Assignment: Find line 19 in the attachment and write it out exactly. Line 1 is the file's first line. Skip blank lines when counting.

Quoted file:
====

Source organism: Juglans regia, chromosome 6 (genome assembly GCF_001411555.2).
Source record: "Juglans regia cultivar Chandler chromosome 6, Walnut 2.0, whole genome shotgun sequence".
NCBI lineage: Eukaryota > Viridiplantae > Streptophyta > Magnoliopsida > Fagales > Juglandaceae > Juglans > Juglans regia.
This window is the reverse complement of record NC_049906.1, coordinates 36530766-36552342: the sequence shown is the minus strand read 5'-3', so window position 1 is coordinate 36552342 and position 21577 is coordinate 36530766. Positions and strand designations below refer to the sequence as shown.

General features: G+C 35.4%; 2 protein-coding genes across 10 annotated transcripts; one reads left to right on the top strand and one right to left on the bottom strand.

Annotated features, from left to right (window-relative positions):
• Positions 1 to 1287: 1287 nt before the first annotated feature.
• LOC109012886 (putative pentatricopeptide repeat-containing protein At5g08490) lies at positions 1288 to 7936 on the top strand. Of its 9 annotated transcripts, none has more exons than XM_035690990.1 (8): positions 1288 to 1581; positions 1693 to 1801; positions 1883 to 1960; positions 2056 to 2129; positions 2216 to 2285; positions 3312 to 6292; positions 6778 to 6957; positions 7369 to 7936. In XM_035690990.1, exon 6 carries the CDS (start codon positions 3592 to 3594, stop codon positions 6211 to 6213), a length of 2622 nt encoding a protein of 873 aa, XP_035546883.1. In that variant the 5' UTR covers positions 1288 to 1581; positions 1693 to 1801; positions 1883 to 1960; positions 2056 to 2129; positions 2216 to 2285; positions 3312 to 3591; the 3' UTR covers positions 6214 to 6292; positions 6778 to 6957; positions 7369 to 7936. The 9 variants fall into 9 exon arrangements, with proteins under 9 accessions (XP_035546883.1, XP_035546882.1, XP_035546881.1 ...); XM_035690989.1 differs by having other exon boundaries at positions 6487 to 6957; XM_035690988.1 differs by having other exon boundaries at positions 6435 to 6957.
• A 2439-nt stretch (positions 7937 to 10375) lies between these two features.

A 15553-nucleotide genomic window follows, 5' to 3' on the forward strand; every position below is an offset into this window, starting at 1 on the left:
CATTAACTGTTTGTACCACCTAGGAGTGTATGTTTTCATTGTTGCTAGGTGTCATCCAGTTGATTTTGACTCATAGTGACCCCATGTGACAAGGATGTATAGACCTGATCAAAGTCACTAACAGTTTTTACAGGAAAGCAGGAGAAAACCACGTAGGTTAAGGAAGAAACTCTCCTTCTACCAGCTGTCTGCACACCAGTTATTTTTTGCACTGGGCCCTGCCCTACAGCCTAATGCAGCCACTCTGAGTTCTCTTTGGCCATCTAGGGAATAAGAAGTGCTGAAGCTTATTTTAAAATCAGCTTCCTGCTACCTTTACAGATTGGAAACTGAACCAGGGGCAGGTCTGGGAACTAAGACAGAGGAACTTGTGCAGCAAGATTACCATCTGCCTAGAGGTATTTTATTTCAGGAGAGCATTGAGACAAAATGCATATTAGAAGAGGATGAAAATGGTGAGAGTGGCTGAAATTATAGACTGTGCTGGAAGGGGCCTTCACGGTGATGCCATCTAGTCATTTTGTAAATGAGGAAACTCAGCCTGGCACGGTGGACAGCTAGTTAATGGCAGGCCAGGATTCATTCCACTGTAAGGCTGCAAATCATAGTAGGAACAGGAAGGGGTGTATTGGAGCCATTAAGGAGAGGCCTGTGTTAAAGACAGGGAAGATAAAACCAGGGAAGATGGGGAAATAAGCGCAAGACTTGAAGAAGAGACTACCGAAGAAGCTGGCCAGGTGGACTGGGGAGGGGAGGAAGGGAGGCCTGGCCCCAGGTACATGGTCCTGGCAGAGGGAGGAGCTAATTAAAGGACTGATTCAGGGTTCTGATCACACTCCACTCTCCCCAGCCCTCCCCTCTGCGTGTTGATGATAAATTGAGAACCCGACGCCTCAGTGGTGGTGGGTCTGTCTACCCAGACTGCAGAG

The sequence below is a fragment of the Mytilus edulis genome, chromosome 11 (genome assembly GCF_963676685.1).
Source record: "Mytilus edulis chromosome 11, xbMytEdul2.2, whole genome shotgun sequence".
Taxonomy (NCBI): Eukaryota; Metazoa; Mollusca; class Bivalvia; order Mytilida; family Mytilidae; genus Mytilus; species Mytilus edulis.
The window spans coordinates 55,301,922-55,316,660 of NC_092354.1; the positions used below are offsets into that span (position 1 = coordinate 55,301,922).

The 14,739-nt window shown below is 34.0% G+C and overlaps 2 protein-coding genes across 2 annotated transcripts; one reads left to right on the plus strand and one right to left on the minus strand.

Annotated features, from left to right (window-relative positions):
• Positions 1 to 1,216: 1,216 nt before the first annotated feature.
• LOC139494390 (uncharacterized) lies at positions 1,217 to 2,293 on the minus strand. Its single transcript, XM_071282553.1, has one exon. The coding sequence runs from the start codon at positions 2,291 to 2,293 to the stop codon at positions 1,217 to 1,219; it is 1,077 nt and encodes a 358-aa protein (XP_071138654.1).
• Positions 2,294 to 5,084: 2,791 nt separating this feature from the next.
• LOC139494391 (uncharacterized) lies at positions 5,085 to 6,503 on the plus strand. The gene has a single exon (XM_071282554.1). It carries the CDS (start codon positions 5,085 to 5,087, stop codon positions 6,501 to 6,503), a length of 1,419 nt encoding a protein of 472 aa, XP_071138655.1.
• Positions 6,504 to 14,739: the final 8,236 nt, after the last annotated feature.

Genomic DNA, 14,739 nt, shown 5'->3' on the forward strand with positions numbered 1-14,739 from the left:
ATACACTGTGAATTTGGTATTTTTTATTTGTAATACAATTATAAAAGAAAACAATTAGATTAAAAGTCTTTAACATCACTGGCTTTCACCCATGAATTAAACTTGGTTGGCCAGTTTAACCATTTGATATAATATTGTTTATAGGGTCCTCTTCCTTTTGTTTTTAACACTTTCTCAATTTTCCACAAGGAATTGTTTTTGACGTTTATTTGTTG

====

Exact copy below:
• LOC139494390 (uncharacterized) lies at positions 1,217 to 2,293 on the minus strand. Its single transcript, XM_071282553.1, has one exon. The coding sequence runs from the start codon at positions 2,291 to 2,293 to the stop codon at positions 1,217 to 1,219; it is 1,077 nt and encodes a 358-aa protein (XP_071138654.1).